- Exhibition program
- Cycle: Angle of vision: 143º
- Claude Closky
- Curated by
- Montse Badia
Claude Closky (Paris, 1963) likes to question the use of signs and make a play on their appearance. The issue of identity and the conventions of representation constitute the central thread of his artistic explorations. In a way that is both light-hearted and obsessive, he shows how the potential combinations of different media and the possible variations in systems of classification can be infinite. He constructs taxonomies and identifies an order in amorphous systems, or sometimes he does just the opposite, destroying systems by taking them to the conclusion that their logic is absurd. He creates directories, lists of abstract typologies, and questions structures that are seemingly objective and universal, such as letters, calendars and codes, treating them all as trivialities. He also, for example, makes inventories: the first thousand numbers in alphabetical order (Les 1,000 premiers nombres classés par ordre alphabétique, 1989), or a list of the days by order of magnitude (1994); he collects sayings, ordering them in size from the longest to the shortest, or invites us on an entertaining journey during which we have to constantly choose between two alternatives, in order to demonstrate how impossible it is to systematise replies in fixed or conclusive interpretations (Do you want Love or Lust, 1997). Other works question the economy of time (numbering the squares on sheets of graph paper or the names in a telephone directory, as in 8,633 personnes que je ne connais pas à Dôle, 1993). He enjoys unproductive work and useless knowledge. In another series he shows the arbitrary nature of market forces and prices (Sans titre – 15, 20, 25, 30 francs, 2000 depicts four identical lighters, the price of which gradually increases); the fetish of designer labels and the unlimited choice that the consumer society offers us (Cliquez ici, 2001).
Drawing, books, video, photography, objects, sound and computers are different media – or, rather, different means of expression – that Closky uses according to what he wants to say. For him, drawing is linked with speed and spontaneity; books are a product of thought, in the sense that they require planning, dedication and much stricter supervision; photography allows for serialisation (as in La Baula, 1995) and it can also be a means of negation (such as 47 francs que je n’ai pas depensé or Un pistolet avec lequel je n’ai tué personne); video enables him to explore (edit and deconstruct) existing cinematographic material, and the computer becomes a tool for producing almost infinite combinations of sayings and thoughts.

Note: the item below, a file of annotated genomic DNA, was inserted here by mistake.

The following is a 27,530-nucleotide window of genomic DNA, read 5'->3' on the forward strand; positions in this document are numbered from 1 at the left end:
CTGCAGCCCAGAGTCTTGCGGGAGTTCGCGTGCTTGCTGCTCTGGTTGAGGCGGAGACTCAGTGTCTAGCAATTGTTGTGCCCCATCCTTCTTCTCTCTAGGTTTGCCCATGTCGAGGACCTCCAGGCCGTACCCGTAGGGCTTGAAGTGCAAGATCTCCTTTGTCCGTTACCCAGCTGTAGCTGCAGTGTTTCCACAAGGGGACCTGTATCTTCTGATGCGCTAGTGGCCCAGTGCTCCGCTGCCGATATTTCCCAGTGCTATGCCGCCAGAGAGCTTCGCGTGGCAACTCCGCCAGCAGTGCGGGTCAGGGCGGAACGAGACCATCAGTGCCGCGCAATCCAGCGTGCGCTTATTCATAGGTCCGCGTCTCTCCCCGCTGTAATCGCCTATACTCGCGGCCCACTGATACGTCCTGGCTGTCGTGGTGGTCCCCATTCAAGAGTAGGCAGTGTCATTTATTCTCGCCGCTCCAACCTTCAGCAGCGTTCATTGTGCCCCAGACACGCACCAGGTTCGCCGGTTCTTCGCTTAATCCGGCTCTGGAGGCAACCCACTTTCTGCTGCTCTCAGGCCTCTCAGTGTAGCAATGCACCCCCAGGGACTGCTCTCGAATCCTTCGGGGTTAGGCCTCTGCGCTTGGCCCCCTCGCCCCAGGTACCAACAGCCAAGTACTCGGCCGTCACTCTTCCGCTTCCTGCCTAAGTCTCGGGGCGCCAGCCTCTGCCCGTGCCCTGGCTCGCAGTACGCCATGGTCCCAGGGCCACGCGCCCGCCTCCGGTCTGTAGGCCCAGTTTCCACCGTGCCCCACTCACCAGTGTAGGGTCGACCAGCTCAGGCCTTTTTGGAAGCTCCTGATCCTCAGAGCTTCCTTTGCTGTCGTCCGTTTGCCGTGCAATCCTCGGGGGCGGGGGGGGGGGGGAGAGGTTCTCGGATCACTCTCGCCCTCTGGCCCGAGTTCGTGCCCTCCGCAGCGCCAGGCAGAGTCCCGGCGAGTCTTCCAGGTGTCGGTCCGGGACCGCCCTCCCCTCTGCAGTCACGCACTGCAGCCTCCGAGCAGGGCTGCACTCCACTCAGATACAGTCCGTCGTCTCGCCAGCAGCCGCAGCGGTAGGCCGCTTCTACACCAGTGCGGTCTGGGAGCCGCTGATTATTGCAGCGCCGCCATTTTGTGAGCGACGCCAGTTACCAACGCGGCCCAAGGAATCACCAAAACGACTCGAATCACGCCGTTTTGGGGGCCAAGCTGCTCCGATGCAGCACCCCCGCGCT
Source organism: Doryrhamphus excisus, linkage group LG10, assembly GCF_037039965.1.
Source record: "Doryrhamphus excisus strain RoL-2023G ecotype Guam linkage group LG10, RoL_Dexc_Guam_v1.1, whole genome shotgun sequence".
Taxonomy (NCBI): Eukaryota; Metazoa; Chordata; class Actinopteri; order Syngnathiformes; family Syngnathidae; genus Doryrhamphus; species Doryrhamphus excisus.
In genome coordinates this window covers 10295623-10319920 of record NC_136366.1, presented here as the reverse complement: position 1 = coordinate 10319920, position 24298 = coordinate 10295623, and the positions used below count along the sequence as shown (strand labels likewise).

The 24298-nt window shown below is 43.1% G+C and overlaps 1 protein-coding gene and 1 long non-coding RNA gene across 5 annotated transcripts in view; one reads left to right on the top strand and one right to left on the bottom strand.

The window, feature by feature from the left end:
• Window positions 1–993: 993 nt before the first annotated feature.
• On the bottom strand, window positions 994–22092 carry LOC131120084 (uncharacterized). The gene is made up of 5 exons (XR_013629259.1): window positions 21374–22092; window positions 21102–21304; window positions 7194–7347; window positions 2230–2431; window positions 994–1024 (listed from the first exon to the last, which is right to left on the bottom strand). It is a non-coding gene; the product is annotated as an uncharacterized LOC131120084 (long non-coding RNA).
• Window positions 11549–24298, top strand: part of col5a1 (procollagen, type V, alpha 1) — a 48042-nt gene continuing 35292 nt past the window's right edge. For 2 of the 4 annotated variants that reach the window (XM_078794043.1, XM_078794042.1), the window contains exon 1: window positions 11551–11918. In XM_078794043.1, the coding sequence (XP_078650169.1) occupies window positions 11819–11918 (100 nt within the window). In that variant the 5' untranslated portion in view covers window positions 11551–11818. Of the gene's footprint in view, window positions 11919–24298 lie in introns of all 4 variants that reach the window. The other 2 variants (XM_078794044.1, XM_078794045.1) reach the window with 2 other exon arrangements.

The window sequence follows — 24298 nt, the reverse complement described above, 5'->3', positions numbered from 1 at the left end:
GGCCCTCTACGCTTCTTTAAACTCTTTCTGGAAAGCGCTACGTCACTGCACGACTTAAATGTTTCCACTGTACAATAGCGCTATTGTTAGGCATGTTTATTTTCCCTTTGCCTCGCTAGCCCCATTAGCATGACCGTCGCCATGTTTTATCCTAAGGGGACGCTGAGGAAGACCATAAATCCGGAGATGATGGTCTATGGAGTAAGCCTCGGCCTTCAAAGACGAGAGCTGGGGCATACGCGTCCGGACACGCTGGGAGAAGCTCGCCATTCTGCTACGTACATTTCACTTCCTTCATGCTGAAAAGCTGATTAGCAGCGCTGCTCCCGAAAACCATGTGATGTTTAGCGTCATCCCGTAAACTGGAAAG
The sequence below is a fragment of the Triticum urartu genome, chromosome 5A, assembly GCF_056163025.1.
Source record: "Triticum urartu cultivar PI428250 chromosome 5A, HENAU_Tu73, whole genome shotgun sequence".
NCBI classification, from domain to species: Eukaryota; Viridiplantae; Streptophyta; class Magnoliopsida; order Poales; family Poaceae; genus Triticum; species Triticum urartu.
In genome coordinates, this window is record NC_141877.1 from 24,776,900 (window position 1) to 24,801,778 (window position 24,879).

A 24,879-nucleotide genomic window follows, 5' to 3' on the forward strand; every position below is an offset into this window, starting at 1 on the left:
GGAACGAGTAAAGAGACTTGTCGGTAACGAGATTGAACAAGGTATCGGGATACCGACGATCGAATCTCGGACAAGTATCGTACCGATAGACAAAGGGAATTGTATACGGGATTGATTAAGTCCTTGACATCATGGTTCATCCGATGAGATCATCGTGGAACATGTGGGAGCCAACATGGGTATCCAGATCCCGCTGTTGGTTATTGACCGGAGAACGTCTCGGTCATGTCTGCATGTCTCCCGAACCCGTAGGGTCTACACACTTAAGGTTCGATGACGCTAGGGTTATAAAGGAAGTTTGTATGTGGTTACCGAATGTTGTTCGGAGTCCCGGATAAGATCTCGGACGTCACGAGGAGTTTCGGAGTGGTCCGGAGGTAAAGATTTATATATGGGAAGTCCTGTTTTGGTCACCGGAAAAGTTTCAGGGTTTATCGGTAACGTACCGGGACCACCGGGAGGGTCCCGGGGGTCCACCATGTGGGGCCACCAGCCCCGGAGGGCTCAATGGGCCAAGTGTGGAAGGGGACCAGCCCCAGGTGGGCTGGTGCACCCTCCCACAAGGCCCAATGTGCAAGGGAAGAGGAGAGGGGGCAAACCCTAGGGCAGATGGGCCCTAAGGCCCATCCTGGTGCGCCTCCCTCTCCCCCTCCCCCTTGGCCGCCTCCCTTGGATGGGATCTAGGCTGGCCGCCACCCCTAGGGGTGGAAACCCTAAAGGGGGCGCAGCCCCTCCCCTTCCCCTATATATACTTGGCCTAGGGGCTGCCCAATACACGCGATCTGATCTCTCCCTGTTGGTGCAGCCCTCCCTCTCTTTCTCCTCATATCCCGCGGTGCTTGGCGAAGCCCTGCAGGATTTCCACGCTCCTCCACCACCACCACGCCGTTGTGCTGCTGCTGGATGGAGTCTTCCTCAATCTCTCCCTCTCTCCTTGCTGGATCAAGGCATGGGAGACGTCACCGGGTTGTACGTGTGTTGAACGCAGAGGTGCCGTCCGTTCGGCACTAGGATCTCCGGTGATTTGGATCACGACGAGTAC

As Fréderic Paul so rightly says in his book on the artist published by Éditions Hazan in 1999, “His entire work is rooted in a world overdetermined by the encoded use of language and by the hyper-encrypted expansion of commerce and publicity. In this world of ours, sign and product have the same status as consumer goods. Closky accepts the role of the consumer. Reality, which both presents itself to us and imposes itself on us, is all that these products on display are. It is not by chance that his photographs, books and collages are full of products that are over-represented in magazine advertisements: cosmetics, perfumes, watches, jewelry and luxury goods in general. On the contrary, most of us identify consumption, a sort of collective euphoria, with personal emancipation and quasi-creation.”
“U”, the project presented in the Espai 13, is a video installation composed of two projections that converge on an edge. The loop consists of a succession of rhythmic slogans from the world of advertising aimed directly at the viewer: U know how, U save 50%, U have new dreams, U have an eye 4 beauty, U enter the gateway 2 unlimited opportunities, etc. Even though these messages are banal, in an advertising context they acquire a sophisticated status. “Brand names are part of everyday vocabulary,” says Closky. “Benetton or Lancôme have the power to advertise worldwide year in, year out, in every media.” In fact, advertising now sells not brands but role models and lifestyles. The artist uses the highly simplified SMS language, a fast and cheap form of effective and immediate communication, created by mobile phone users and now adopted in many advertising strategies to reach those very users in their own language.
By confronting us with this specific form of communication that we all live with but perhaps do not take too seriously and probably do not realise how much it influences our social behaviour – turning us into consumers first and foremost – Claude Closky provides us with a portrait of the society to which we belong. But his intention is neither didactic nor hectoring (though he cannot deny his fascination with these advertising devices). The artist is content to subtly underline the mechanisms of persuasion, the techniques of seduction and suggestion, the little anomalies or dynamics of intervention that daily determine what we choose: the perfume we select, the clothes we wear, the car we drive, the music we listen to, the film we see, the party we vote for and even the charity we support. By confronting us with these messages that bombard us every day from all sides, Closky appeals to our capacity for reaction in order to alter our perception of reality, increase our awareness and stimulate us into questioning and doubting.